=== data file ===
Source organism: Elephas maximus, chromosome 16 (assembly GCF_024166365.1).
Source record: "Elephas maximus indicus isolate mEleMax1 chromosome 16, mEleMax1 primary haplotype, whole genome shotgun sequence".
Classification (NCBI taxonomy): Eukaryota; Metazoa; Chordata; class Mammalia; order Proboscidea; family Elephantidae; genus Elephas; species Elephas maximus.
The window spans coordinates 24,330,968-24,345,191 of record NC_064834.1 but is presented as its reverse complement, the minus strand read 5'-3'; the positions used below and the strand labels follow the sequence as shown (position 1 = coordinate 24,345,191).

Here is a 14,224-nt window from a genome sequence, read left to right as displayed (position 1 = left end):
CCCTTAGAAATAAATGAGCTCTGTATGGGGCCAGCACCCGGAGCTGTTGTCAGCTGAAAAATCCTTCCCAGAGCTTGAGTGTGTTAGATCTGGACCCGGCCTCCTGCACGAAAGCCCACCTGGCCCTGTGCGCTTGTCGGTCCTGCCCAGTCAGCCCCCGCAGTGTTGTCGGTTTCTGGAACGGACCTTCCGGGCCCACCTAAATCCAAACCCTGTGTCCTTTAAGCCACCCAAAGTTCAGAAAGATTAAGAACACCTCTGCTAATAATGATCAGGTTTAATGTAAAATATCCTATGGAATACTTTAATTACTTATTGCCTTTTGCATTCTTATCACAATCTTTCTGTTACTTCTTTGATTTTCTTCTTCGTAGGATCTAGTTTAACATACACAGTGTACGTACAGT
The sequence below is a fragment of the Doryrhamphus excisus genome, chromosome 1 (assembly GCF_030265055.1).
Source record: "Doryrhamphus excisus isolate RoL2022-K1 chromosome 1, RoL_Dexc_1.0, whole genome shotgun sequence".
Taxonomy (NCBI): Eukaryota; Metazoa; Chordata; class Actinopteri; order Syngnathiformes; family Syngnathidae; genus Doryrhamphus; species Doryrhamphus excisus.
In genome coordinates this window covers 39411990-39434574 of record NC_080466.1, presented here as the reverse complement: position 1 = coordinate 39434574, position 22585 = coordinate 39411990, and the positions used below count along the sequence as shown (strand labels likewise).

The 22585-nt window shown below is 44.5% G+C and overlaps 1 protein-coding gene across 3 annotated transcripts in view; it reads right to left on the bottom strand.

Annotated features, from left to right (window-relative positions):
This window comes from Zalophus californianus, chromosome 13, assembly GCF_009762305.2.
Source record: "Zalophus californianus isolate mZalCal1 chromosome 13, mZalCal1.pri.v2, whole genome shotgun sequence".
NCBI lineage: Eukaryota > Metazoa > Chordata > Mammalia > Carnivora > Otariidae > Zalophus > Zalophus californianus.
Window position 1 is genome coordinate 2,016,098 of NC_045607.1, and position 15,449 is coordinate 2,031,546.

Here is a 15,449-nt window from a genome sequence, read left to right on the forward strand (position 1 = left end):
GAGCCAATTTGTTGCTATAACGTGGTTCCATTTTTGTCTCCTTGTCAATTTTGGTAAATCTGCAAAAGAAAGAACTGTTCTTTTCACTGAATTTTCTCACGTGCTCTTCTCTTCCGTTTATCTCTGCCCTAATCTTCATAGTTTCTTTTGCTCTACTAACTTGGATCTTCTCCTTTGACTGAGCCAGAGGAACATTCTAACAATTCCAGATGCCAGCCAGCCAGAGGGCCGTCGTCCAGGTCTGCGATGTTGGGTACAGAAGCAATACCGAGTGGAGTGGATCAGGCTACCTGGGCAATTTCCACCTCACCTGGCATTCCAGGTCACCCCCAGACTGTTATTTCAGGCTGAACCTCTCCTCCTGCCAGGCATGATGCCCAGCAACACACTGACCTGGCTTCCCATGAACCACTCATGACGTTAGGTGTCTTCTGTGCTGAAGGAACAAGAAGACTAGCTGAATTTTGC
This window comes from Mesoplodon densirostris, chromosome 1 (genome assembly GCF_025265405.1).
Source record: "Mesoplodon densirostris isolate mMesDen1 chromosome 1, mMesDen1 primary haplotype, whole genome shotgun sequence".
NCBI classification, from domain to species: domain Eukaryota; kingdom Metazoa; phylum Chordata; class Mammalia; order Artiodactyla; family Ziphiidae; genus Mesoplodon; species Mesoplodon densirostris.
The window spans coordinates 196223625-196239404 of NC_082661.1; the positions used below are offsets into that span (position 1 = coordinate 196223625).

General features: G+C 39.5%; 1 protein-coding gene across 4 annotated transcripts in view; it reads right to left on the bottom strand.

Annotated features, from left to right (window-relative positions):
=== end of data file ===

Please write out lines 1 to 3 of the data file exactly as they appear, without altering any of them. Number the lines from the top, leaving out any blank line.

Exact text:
Source organism: Elephas maximus, chromosome 16 (assembly GCF_024166365.1).
Source record: "Elephas maximus indicus isolate mEleMax1 chromosome 16, mEleMax1 primary haplotype, whole genome shotgun sequence".
Classification (NCBI taxonomy): Eukaryota; Metazoa; Chordata; class Mammalia; order Proboscidea; family Elephantidae; genus Elephas; species Elephas maximus.